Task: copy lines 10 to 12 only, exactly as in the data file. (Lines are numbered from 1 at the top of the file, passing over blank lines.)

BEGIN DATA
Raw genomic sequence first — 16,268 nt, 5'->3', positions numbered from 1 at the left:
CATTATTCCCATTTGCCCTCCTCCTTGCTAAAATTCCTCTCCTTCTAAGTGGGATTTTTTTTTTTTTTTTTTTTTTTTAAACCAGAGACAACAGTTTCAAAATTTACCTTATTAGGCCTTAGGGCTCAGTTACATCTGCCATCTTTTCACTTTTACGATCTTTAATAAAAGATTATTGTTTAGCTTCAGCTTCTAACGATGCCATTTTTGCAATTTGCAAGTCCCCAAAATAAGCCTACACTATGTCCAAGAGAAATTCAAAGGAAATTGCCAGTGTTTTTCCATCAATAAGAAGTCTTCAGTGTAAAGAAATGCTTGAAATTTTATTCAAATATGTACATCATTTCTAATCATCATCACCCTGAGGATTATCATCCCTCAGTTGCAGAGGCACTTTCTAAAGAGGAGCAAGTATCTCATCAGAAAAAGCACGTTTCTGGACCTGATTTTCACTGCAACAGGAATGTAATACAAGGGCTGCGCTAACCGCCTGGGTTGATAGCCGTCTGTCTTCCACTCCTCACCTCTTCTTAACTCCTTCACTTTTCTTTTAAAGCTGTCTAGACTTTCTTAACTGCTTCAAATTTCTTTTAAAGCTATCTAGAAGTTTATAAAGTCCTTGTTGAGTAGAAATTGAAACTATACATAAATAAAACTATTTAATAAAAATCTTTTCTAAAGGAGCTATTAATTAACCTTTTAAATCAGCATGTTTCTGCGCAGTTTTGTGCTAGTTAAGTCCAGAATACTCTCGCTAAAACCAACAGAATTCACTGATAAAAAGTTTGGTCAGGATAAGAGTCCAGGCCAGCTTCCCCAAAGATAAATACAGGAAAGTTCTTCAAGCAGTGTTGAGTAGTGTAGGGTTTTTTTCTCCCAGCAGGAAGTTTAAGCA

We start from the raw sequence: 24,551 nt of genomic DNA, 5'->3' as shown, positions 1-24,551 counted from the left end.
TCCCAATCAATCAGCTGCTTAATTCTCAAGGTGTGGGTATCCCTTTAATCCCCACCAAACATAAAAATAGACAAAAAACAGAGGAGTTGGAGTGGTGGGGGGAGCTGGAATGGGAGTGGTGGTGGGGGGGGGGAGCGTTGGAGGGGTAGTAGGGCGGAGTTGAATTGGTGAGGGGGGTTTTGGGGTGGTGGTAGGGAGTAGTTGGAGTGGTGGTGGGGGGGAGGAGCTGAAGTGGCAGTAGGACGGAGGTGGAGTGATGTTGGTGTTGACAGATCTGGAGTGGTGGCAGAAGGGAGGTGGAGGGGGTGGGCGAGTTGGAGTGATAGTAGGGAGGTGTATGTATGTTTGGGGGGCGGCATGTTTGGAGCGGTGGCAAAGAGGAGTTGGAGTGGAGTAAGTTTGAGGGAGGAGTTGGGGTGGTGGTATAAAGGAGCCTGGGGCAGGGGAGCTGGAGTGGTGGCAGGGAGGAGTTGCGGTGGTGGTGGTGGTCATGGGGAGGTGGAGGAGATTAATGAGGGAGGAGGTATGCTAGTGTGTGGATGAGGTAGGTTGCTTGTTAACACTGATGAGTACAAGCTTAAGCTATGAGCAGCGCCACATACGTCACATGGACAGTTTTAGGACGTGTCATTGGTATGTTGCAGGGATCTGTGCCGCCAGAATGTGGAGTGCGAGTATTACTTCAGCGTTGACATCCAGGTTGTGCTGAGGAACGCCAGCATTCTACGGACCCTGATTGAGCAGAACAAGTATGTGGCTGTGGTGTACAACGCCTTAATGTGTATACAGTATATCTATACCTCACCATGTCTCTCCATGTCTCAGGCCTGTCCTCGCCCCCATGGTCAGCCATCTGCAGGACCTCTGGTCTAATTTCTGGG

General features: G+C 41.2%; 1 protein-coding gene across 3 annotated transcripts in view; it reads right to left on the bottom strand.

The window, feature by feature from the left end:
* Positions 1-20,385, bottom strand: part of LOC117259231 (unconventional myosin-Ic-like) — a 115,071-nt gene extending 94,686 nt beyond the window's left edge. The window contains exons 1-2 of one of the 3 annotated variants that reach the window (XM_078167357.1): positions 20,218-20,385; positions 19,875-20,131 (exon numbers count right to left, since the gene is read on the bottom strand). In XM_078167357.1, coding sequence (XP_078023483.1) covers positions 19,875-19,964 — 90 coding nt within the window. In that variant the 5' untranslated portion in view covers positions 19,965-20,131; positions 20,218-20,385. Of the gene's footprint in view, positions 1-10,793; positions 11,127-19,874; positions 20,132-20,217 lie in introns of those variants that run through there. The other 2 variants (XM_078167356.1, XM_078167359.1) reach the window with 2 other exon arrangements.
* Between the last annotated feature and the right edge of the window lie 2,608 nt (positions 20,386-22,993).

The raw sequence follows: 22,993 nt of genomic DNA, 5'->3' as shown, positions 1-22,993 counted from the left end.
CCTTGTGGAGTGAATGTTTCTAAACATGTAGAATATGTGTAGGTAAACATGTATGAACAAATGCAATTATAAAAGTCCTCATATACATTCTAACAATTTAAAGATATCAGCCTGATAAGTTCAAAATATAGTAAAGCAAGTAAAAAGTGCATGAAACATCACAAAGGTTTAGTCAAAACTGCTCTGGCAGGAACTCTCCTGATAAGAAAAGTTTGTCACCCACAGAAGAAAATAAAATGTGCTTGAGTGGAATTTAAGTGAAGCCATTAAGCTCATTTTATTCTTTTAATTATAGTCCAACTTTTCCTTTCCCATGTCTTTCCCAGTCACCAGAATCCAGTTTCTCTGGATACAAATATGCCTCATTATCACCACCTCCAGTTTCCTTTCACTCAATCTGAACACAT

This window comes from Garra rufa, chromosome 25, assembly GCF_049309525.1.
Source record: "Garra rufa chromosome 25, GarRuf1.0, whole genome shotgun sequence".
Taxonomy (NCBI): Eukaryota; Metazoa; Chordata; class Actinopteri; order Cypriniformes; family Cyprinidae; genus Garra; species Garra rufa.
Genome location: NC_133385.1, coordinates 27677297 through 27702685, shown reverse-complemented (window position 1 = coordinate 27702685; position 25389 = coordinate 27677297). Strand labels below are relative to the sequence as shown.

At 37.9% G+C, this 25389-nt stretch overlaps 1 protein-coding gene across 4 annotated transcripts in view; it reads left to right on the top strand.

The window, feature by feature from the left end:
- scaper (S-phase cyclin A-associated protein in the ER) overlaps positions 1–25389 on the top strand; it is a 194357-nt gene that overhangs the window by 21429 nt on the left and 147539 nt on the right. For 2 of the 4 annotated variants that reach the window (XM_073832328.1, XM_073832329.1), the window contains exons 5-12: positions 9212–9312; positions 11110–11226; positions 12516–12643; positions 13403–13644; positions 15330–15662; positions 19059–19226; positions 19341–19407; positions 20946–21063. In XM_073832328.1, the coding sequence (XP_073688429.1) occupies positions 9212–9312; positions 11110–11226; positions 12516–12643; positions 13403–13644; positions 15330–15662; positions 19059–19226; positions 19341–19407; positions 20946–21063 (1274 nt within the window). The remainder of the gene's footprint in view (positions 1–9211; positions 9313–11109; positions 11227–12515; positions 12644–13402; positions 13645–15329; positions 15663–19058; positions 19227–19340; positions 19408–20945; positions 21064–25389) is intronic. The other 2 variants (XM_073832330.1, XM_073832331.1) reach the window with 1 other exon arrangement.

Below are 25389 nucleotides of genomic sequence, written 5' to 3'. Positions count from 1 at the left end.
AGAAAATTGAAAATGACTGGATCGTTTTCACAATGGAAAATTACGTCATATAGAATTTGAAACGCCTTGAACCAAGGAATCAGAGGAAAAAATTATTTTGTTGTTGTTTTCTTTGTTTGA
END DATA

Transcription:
CCTTGTGGAGTGAATGTTTCTAAACATGTAGAATATGTGTAGGTAAACATGTATGAACAAATGCAATTATAAAAGTCCTCATATACATTCTAACAATTTAAAGATATCAGCCTGATAAGTTCAAAATATAGTAAAGCAAGTAAAAAGTGCATGAAACATCACAAAGGTTTAGTCAAAACTGCTCTGGCAGGAACTCTCCTGATAAGAAAAGTTTGTCACCCACAGAAGAAAATAAAATGTGCTTGAGTGGAATTTAAGTGAAGCCATTAAGCTCATTTTATTCTTTTAATTATAGTCCAACTTTTCCTTTCCCATGTCTTTCCCAGTCACCAGAATCCAGTTTCTCTGGATACAAATATGCCTCATTATCACCACCTCCAGTTTCCTTTCACTCAATCTGAACACAT

This window comes from Garra rufa, chromosome 25, assembly GCF_049309525.1.
Source record: "Garra rufa chromosome 25, GarRuf1.0, whole genome shotgun sequence".